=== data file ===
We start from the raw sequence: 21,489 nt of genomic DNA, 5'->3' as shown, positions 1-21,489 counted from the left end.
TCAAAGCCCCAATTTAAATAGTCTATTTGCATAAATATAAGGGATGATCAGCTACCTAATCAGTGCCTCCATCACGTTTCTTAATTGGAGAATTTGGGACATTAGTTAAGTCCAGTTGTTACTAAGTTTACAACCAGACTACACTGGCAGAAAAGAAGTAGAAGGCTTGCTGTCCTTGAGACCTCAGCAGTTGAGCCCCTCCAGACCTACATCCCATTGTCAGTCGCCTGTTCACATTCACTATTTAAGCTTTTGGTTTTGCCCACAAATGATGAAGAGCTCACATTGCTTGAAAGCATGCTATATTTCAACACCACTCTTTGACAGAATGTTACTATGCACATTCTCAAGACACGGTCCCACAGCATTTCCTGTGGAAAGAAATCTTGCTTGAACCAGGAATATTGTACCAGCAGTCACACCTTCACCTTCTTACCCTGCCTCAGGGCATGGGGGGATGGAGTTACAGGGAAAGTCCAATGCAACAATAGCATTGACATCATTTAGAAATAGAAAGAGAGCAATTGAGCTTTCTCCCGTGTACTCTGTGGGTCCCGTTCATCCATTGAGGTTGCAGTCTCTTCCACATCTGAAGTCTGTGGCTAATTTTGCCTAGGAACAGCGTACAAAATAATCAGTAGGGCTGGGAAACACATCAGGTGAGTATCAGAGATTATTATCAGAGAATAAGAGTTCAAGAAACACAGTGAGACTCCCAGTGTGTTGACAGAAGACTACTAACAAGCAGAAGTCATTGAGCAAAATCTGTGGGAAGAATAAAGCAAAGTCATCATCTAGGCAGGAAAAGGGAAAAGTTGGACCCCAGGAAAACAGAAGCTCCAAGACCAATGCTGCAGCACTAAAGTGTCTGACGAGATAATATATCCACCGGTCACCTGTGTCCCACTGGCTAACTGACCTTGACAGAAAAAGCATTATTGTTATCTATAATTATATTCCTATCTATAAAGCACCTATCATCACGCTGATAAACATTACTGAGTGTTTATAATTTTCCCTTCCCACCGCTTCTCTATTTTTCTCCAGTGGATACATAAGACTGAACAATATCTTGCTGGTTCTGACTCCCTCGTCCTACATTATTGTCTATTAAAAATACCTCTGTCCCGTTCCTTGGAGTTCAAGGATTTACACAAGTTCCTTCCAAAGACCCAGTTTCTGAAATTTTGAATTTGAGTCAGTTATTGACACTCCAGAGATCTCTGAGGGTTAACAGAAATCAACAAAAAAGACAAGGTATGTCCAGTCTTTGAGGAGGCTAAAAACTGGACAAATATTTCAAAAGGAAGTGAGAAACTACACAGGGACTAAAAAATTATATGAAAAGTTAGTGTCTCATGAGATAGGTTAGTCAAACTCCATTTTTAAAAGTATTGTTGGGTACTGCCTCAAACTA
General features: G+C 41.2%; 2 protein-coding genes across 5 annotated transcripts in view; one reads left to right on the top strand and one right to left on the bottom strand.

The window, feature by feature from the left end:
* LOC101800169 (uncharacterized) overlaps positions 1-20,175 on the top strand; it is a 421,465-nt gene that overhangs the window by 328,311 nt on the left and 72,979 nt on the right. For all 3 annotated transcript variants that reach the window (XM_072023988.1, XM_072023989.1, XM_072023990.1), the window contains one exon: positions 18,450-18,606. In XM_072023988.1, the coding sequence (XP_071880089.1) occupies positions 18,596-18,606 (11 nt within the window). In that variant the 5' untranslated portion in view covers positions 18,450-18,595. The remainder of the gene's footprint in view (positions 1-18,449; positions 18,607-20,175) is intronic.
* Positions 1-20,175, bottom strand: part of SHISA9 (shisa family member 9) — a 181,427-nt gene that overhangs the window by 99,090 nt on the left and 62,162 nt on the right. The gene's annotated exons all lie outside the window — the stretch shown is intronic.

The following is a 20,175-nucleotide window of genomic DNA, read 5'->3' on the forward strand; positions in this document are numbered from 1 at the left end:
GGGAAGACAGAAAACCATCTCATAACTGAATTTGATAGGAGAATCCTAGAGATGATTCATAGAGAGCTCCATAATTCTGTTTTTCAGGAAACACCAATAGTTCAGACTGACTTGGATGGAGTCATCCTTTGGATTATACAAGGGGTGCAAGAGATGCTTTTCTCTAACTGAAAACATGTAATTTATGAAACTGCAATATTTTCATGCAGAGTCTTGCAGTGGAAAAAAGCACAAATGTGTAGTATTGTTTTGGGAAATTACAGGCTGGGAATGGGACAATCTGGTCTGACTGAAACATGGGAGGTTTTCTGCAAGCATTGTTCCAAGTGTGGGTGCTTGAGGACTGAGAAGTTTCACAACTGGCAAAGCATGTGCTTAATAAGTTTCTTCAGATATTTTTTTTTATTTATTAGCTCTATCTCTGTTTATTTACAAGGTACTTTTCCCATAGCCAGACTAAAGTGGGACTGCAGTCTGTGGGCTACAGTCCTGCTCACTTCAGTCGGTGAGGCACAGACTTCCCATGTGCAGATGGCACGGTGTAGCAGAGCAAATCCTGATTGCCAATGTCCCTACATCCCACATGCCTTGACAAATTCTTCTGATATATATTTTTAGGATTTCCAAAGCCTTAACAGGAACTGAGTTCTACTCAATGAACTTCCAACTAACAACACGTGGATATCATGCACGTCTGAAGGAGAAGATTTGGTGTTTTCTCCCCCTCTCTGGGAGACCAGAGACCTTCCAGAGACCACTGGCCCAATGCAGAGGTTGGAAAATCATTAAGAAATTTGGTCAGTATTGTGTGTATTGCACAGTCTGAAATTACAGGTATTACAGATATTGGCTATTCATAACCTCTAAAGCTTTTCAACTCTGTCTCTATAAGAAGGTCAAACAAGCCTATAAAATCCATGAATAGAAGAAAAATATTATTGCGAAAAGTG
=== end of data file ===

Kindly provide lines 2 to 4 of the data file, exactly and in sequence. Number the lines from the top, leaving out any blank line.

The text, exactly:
TCAAAGCCCCAATTTAAATAGTCTATTTGCATAAATATAAGGGATGATCAGCTACCTAATCAGTGCCTCCATCACGTTTCTTAATTGGAGAATTTGGGACATTAGTTAAGTCCAGTTGTTACTAAGTTTACAACCAGACTACACTGGCAGAAAAGAAGTAGAAGGCTTGCTGTCCTTGAGACCTCAGCAGTTGAGCCCCTCCAGACCTACATCCCATTGTCAGTCGCCTGTTCACATTCACTATTTAAGCTTTTGGTTTTGCCCACAAATGATGAAGAGCTCACATTGCTTGAAAGCATGCTATATTTCAACACCACTCTTTGACAGAATGTTACTATGCACATTCTCAAGACACGGTCCCACAGCATTTCCTGTGGAAAGAAATCTTGCTTGAACCAGGAATATTGTACCAGCAGTCACACCTTCACCTTCTTACCCTGCCTCAGGGCATGGGGGGATGGAGTTACAGGGAAAGTCCAATGCAACAATAGCATTGACATCATTTAGAAATAGAAAGAGAGCAATTGAGCTTTCTCCCGTGTACTCTGTGGGTCCCGTTCATCCATTGAGGTTGCAGTCTCTTCCACATCTGAAGTCTGTGGCTAATTTTGCCTAGGAACAGCGTACAAAATAATCAGTAGGGCTGGGAAACACATCAGGTGAGTATCAGAGATTATTATCAGAGAATAAGAGTTCAAGAAACACAGTGAGACTCCCAGTGTGTTGACAGAAGACTACTAACAAGCAGAAGTCATTGAGCAAAATCTGTGGGAAGAATAAAGCAAAGTCATCATCTAGGCAGGAAAAGGGAAAAGTTGGACCCCAGGAAAACAGAAGCTCCAAGACCAATGCTGCAGCACTAAAGTGTCTGACGAGATAATATATCCACCGGTCACCTGTGTCCCACTGGCTAACTGACCTTGACAGAAAAAGCATTATTGTTATCTATAATTATATTCCTATCTATAAAGCACCTATCATCACGCTGATAAACATTACTGAGTGTTTATAATTTTCCCTTCCCACCGCTTCTCTATTTTTCTCCAGTGGATACATAAGACTGAACAATATCTTGCTGGTTCTGACTCCCTCGTCCTACATTATTGTCTATTAAAAATACCTCTGTCCCGTTCCTTGGAGTTCAAGGATTTACACAAGTTCCTTCCAAAGACCCAGTTTCTGAAATTTTGAATTTGAGTCAGTTATTGACACTCCAGAGATCTCTGAGGGTTAACAGAAATCAACAAAAAAGACAAGGTATGTCCAGTCTTTGAGGAGGCTAAAAACTGGACAAATATTTCAAAAGGAAGTGAGAAACTACACAGGGACTAAAAAATTATATGAAAAGTTAGTGTCTCATGAGATAGGTTAGTCAAACTCCATTTTTAAAAGTATTGTTGGGTACTGCCTCAAACTA
General features: G+C 41.2%; 2 protein-coding genes across 5 annotated transcripts in view; one reads left to right on the top strand and one right to left on the bottom strand.

The window, feature by feature from the left end: